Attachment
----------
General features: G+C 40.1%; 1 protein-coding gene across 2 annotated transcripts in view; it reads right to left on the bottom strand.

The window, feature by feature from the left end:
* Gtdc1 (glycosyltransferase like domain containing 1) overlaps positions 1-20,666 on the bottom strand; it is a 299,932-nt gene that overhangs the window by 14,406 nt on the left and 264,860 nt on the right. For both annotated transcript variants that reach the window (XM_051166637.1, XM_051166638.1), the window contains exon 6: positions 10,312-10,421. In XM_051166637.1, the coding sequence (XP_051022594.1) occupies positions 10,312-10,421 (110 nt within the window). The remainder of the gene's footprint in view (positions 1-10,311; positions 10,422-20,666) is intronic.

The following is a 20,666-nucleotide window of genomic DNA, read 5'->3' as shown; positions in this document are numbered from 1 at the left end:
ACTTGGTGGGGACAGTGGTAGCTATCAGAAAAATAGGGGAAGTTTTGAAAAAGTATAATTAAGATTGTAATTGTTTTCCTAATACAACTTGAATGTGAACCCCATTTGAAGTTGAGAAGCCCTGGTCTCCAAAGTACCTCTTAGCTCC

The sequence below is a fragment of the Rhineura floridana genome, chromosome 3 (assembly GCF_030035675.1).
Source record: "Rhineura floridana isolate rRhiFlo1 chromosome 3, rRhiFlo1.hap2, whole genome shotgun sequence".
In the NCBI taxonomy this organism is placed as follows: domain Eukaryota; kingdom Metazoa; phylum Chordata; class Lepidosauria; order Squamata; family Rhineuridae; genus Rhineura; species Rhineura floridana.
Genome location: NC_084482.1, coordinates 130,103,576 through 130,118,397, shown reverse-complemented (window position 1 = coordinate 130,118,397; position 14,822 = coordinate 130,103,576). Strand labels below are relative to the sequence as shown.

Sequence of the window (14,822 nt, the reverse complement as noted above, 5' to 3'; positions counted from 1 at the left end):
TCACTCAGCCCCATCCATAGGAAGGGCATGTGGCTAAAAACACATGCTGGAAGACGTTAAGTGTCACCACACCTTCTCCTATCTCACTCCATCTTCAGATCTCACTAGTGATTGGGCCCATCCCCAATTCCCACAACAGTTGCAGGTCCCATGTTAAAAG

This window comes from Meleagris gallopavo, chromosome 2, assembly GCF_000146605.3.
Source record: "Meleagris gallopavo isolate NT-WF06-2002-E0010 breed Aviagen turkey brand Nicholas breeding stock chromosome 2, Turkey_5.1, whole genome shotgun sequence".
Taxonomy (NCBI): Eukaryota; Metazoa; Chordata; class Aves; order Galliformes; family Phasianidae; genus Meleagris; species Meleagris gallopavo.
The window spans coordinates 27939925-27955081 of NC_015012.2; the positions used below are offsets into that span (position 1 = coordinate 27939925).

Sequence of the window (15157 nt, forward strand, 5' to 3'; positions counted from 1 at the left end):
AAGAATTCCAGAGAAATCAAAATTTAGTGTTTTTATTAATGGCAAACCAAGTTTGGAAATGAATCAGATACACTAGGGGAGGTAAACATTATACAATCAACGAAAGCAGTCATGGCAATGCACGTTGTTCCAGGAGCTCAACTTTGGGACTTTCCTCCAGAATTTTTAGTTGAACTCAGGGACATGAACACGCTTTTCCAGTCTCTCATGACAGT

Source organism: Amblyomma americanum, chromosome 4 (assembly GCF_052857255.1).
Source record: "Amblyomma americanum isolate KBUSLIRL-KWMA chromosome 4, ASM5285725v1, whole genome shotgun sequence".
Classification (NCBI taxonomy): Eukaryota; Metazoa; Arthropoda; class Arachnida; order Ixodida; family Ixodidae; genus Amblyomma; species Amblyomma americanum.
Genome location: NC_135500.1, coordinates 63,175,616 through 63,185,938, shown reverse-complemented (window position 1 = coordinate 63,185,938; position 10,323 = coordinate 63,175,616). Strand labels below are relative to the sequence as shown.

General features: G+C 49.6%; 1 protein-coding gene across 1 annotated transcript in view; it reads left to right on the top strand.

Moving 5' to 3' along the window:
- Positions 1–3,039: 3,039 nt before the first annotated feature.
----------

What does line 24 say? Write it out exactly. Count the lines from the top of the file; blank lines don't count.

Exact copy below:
- Positions 1–3,039: 3,039 nt before the first annotated feature.